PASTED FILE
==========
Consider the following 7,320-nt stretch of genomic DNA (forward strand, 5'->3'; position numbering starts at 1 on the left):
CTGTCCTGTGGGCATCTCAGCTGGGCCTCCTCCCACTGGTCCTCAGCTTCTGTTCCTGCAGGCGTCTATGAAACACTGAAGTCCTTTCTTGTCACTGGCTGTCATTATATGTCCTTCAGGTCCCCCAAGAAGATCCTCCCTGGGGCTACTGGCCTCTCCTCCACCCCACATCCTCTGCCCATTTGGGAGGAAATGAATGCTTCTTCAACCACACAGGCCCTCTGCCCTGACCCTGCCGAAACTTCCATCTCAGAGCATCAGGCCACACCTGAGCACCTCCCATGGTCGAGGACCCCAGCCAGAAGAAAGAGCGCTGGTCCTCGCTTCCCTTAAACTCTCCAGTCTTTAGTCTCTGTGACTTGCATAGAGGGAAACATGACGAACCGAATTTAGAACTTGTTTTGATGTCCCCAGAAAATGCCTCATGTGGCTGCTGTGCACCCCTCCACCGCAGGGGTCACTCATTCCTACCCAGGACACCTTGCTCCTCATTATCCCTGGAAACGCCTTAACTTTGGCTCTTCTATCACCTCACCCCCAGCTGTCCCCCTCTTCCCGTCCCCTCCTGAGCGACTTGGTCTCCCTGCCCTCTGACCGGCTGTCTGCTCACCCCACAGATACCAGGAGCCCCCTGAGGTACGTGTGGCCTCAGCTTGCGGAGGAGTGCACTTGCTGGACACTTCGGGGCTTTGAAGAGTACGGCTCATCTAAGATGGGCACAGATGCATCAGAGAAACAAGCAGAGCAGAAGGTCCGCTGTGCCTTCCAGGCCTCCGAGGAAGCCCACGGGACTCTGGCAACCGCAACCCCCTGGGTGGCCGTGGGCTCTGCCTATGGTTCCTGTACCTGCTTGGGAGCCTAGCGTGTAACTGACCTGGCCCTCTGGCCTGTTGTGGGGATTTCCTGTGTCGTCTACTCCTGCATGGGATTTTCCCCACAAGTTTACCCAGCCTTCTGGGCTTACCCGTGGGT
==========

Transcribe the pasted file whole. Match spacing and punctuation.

Consider the following 7,320-nt stretch of genomic DNA (forward strand, 5'->3'; position numbering starts at 1 on the left):
CTGTCCTGTGGGCATCTCAGCTGGGCCTCCTCCCACTGGTCCTCAGCTTCTGTTCCTGCAGGCGTCTATGAAACACTGAAGTCCTTTCTTGTCACTGGCTGTCATTATATGTCCTTCAGGTCCCCCAAGAAGATCCTCCCTGGGGCTACTGGCCTCTCCTCCACCCCACATCCTCTGCCCATTTGGGAGGAAATGAATGCTTCTTCAACCACACAGGCCCTCTGCCCTGACCCTGCCGAAACTTCCATCTCAGAGCATCAGGCCACACCTGAGCACCTCCCATGGTCGAGGACCCCAGCCAGAAGAAAGAGCGCTGGTCCTCGCTTCCCTTAAACTCTCCAGTCTTTAGTCTCTGTGACTTGCATAGAGGGAAACATGACGAACCGAATTTAGAACTTGTTTTGATGTCCCCAGAAAATGCCTCATGTGGCTGCTGTGCACCCCTCCACCGCAGGGGTCACTCATTCCTACCCAGGACACCTTGCTCCTCATTATCCCTGGAAACGCCTTAACTTTGGCTCTTCTATCACCTCACCCCCAGCTGTCCCCCTCTTCCCGTCCCCTCCTGAGCGACTTGGTCTCCCTGCCCTCTGACCGGCTGTCTGCTCACCCCACAGATACCAGGAGCCCCCTGAGGTACGTGTGGCCTCAGCTTGCGGAGGAGTGCACTTGCTGGACACTTCGGGGCTTTGAAGAGTACGGCTCATCTAAGATGGGCACAGATGCATCAGAGAAACAAGCAGAGCAGAAGGTCCGCTGTGCCTTCCAGGCCTCCGAGGAAGCCCACGGGACTCTGGCAACCGCAACCCCCTGGGTGGCCGTGGGCTCTGCCTATGGTTCCTGTACCTGCTTGGGAGCCTAGCGTGTAACTGACCTGGCCCTCTGGCCTGTTGTGGGGATTTCCTGTGTCGTCTACTCCTGCATGGGATTTTCCCCACAAGTTTACCCAGCCTTCTGGGCTTACCCGTGGGT